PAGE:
Here I am, once again, on the other end of a stressful, life-changing event. A little over six months of knowing about the genetic mutation, about four months of trying to find a doctor, and two months of waiting for the surgery. I can wholeheartedly say that I am on the better end of this experience. All of the worries I had and the anticipation of the outcome are gone. Just. Like. That. It’s as if the anxiety I was experiencing was removed with the breast tissue that the surgeon cut out.
This feeling of relief is due to several factors. For one, the surgery went better than expected. When I woke up, the plastic surgeon, who had anticipated placing the expander under the muscle, was able to put it over the muscle. There were two reasons for this: the breast surgeon did an excellent job of removing the tissue, and my skin had extremely good blood flow (meaning that it was very healthy).
Another reason I am mentally lighter is that the surgery is over, done, finito, in the past. No more anticipation of an unknown outcome. It’s true -- the wait for the procedure WAS the hardest part. It makes me think of the children’s poem by Shel Silverstein titled Whatif, about a child who suffers from night time “whatifs” every time he lays his head on the pillow to go to sleep. The difference for me was that the “whatifs” were all day and night. One of my biggest “whatifs” was regarding my appearance. In spite of me logically knowing that this change to my physical appearance would not change my husband’s love for me, it was the most challenging aspect of the surgery to get past. “What if he was turned off by my new appearance?” “What if the scars made him uncomfortable?” “What if he didn’t find me attractive anymore?” “What if I wasn’t attractive to myself or anyone else anymore?” If I could describe myself the month before the surgery, the best comparison would be to a tornado unpredictably spiraling out of control.
Now that the operation is behind me and I can think clearly, I am feeling peaceful and calm again. I don’t look like my old self right now, but I am totally OK with what I see -- scars and all. After experiencing the roller coaster of emotions leading up to the surgery, I am somewhat surprised at how well I am doing psychologically now that the surgery is over.
My post-surgery serenity also has a lot to do with the outpouring of kindness, support and encouragement that I have been shown by my friends and family from both near and far. Several people have come to me over the past couple of weeks and said, “you get what you give.” Personally, I don’t necessarily feel as though I have given as much as I have received. I can say that if a loved one, or anyone seems to be in need, I try to be there to the best of my ability -- that’s all. And the people who have come out in droves surrounding me during this time are people I admire and respect. Their words have added tremendously to the contentment I feel at this moment. They have raised me up and made my heart full. I will never fully be able to express in words how grateful I am for each and every person who has shown me compassion and love during this time.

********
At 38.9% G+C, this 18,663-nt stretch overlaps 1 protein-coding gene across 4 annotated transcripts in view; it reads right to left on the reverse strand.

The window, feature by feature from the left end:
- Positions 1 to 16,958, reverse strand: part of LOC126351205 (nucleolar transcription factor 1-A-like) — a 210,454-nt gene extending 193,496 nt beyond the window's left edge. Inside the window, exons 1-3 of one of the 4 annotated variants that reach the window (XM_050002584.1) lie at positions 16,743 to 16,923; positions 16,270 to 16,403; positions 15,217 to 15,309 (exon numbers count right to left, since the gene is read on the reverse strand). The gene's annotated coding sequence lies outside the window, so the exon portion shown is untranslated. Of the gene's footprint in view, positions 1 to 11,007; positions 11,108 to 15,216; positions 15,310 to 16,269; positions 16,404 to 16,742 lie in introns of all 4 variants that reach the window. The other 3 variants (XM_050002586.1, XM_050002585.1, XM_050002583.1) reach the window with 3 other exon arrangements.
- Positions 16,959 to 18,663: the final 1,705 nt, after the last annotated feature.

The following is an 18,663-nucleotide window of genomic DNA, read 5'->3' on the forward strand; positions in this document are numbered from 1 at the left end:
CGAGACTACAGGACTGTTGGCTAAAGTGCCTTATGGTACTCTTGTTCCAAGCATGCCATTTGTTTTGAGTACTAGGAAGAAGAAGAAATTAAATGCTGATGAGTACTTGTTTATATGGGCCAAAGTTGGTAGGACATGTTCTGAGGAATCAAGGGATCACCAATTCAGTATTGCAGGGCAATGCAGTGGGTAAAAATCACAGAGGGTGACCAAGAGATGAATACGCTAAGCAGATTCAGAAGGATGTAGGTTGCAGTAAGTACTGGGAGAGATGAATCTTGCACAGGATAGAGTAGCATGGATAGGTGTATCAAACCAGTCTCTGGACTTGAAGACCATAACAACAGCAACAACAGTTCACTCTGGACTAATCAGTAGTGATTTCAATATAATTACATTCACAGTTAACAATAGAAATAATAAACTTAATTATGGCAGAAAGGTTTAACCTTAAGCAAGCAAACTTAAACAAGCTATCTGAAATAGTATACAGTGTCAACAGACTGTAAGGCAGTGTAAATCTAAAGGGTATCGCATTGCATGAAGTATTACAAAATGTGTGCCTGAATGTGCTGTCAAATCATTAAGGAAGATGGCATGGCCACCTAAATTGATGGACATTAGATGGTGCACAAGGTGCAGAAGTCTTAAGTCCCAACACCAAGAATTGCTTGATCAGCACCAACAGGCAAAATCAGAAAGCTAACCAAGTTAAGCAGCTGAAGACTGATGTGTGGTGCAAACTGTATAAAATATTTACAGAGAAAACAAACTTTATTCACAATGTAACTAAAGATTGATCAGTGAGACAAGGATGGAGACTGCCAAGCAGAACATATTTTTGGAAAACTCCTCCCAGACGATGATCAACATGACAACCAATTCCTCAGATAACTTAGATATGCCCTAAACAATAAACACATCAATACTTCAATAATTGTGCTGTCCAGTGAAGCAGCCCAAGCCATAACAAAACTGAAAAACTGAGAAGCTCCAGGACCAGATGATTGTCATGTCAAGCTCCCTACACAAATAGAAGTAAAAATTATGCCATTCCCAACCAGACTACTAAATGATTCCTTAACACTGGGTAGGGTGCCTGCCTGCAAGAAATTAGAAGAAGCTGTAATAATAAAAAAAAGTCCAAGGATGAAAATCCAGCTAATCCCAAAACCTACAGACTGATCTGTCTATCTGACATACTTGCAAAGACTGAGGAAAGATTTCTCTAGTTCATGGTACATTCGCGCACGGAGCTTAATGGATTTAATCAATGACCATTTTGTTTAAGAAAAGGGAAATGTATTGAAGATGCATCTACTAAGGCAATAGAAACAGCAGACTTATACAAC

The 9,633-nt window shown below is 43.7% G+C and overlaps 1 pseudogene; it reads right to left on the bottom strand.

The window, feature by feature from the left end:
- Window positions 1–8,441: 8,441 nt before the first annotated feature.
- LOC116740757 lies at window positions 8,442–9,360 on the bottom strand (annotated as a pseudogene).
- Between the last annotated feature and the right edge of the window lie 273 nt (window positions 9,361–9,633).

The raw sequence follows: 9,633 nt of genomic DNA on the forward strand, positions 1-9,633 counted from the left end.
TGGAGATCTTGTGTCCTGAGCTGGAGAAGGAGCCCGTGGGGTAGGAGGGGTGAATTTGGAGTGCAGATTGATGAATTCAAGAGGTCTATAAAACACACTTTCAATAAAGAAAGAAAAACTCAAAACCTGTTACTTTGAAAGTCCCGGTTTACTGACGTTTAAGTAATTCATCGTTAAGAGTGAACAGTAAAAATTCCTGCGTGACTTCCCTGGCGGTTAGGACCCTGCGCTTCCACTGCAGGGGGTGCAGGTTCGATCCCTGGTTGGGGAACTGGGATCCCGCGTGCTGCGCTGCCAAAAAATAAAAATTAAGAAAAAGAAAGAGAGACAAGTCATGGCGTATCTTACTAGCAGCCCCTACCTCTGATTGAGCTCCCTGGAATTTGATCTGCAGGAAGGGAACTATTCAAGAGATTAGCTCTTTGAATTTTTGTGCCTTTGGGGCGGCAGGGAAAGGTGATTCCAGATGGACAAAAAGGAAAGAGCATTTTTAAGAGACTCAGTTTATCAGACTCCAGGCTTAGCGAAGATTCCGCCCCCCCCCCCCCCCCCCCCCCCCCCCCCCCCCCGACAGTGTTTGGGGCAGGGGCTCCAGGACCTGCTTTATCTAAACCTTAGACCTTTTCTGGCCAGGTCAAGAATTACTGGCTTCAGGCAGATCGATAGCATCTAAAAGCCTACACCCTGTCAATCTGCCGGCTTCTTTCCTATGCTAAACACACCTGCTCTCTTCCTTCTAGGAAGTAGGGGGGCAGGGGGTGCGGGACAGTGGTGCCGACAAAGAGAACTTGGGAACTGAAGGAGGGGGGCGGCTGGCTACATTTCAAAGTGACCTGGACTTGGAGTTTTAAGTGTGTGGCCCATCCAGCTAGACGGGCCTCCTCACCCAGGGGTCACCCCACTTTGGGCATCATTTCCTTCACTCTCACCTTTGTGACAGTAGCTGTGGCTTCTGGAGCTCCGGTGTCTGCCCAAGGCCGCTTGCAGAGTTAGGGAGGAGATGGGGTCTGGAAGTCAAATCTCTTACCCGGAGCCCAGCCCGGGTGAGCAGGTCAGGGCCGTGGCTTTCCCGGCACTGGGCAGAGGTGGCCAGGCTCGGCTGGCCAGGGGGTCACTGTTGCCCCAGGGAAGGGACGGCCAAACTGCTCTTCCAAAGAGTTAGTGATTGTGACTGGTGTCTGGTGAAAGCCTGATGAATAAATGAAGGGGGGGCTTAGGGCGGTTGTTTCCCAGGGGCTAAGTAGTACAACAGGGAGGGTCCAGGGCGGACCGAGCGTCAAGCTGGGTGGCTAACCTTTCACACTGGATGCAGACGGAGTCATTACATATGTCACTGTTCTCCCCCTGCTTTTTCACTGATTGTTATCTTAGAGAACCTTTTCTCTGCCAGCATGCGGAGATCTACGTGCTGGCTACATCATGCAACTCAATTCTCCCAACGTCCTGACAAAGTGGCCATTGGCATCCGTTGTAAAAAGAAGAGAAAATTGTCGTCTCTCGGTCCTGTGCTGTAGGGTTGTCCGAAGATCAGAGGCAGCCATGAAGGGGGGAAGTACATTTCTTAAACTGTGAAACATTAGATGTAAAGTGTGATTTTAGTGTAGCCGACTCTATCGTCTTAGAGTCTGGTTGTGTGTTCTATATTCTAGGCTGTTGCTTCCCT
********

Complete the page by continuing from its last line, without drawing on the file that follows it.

The clincher for my good spirits, and confirmation that I made the correct decision to have a prophylactic bilateral mastectomy, is that the pathology report showed precancerous scar tissue on my left side! I was a ticking time bomb. This problem was not detected by the MRIs, or the mammograms, or each of the doctor’s manual breast exams (three different doctors per year to be exact). This validation made me want to fist pump and skydive. When I suggested skydiving to my husband he immediately put the kibosh on it saying, “you just had a major surgery to PROLONG your life -- NO!” I guess I’ll settle for fist pumping when I can once again, raise my arms over my head.
I also have to remember that, even though I’m starting to feel much more like myself, I have to take it easy. My husband is back to work after two weeks at home, and I am flying solo until the kids and babysitter get here after school. I have appreciated the visitors that have come by to see me, and the constant stream of friends and local family that have reached out to ask if I need anything. It’s comforting to know that I have an army of people ready and willing to come help at any time. There are some things I have to attend to on my own, and it can be frustrating to struggle performing everyday tasks. I was very sore and needed a three hour nap after feeding myself breakfast, letting my dog out and showering without my husband’s assistance for the first time.
In reality, having to slow down is good for me considering how busy I’ve been as a mom of three boys who enjoy being physically active and involved in the community. Self-care is something we often forget about as moms in today’s world. A friend recommended the app “Headspace” and I’ve been using it to meditate. I have started reading a couple of books. I am also trying not to get worked up when household chores aren’t done exactly as I would do them -- this one might be the hardest to accept of all. And through everything, I am surviving just fine.